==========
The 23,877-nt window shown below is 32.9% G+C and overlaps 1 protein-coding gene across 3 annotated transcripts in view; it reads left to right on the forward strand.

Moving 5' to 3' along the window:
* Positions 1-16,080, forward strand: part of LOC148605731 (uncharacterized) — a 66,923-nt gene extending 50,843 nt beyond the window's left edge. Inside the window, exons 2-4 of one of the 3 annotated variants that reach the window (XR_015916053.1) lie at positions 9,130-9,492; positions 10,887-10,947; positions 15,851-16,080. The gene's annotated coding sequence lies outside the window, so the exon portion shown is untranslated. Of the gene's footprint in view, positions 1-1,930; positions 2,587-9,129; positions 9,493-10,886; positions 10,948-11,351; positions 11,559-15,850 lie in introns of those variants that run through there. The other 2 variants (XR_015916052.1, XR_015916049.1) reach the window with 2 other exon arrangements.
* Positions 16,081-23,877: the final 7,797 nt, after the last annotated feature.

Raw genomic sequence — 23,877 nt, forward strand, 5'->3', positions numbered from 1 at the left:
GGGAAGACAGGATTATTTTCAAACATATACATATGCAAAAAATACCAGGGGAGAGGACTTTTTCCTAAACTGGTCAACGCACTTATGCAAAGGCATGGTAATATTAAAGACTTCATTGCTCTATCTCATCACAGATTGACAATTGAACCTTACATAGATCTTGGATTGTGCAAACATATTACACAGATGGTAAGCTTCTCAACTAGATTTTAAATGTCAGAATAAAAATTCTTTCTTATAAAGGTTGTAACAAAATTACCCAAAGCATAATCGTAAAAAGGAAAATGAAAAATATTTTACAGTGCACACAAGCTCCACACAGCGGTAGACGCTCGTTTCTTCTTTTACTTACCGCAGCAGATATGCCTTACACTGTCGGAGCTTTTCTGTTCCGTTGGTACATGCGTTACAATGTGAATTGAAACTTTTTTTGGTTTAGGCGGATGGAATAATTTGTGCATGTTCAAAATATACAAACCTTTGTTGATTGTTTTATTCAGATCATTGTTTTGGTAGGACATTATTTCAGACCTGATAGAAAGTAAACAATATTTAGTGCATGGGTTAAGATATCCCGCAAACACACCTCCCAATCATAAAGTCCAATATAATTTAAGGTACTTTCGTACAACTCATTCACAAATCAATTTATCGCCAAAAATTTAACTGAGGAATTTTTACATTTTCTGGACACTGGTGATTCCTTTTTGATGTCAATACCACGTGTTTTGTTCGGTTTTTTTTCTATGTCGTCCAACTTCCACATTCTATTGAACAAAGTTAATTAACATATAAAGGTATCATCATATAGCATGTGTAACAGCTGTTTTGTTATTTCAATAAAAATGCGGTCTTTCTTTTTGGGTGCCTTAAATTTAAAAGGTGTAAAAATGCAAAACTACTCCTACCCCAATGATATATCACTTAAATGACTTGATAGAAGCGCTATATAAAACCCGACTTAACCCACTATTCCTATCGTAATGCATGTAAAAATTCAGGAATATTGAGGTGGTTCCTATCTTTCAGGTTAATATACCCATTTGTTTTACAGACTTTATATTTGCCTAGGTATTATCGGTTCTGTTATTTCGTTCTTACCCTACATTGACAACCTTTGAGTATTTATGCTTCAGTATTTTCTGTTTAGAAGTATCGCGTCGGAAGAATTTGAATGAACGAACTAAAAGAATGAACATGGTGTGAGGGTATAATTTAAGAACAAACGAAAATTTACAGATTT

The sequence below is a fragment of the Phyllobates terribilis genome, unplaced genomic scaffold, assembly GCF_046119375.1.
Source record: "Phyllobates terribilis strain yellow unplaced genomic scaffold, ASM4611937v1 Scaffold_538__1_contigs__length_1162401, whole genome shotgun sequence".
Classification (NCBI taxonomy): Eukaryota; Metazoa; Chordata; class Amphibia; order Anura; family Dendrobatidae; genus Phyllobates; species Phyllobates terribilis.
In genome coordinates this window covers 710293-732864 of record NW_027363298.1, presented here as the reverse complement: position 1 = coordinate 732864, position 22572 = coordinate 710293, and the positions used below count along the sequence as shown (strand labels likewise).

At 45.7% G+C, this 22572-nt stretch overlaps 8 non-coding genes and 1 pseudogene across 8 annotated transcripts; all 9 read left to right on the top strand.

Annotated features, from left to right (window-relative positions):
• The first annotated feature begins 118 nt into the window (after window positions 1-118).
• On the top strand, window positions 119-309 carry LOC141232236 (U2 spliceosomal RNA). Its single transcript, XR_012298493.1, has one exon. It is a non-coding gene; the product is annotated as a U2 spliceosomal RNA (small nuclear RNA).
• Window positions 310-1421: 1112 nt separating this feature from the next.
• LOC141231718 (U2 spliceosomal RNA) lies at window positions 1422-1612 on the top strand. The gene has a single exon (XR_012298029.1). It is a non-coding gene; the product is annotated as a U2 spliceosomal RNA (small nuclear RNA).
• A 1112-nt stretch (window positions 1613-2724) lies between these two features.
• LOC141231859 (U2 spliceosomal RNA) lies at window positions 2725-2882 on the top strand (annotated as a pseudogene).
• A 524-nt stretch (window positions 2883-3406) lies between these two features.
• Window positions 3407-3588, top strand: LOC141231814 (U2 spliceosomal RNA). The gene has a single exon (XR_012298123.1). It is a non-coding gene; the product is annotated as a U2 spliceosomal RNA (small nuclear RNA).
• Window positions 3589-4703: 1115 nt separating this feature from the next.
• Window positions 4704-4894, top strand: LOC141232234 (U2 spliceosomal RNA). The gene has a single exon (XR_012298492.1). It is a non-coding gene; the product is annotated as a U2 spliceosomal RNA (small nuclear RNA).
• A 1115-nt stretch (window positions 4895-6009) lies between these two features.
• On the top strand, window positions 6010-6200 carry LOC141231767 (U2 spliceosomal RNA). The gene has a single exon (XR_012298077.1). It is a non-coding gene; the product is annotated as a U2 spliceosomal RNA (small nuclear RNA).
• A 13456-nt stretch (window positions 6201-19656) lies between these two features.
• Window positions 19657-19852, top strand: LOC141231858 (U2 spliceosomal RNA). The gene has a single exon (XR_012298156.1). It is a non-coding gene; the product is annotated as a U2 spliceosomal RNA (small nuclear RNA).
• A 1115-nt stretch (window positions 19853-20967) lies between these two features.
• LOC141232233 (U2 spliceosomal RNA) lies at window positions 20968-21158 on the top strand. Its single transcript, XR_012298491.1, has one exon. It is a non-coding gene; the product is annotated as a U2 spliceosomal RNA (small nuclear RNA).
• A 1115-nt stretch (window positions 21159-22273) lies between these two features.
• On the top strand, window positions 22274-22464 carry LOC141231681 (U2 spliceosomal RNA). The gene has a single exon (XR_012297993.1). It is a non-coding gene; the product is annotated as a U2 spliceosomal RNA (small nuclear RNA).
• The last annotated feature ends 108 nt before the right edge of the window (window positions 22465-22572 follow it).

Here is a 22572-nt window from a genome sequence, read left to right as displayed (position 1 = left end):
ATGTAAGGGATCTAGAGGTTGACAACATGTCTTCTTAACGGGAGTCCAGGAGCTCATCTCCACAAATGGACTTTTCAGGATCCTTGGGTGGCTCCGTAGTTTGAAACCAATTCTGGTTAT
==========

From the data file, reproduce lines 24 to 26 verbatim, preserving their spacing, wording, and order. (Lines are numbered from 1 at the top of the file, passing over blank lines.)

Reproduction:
• On the top strand, window positions 6010-6200 carry LOC141231767 (U2 spliceosomal RNA). The gene has a single exon (XR_012298077.1). It is a non-coding gene; the product is annotated as a U2 spliceosomal RNA (small nuclear RNA).
• A 13456-nt stretch (window positions 6201-19656) lies between these two features.
• Window positions 19657-19852, top strand: LOC141231858 (U2 spliceosomal RNA). The gene has a single exon (XR_012298156.1). It is a non-coding gene; the product is annotated as a U2 spliceosomal RNA (small nuclear RNA).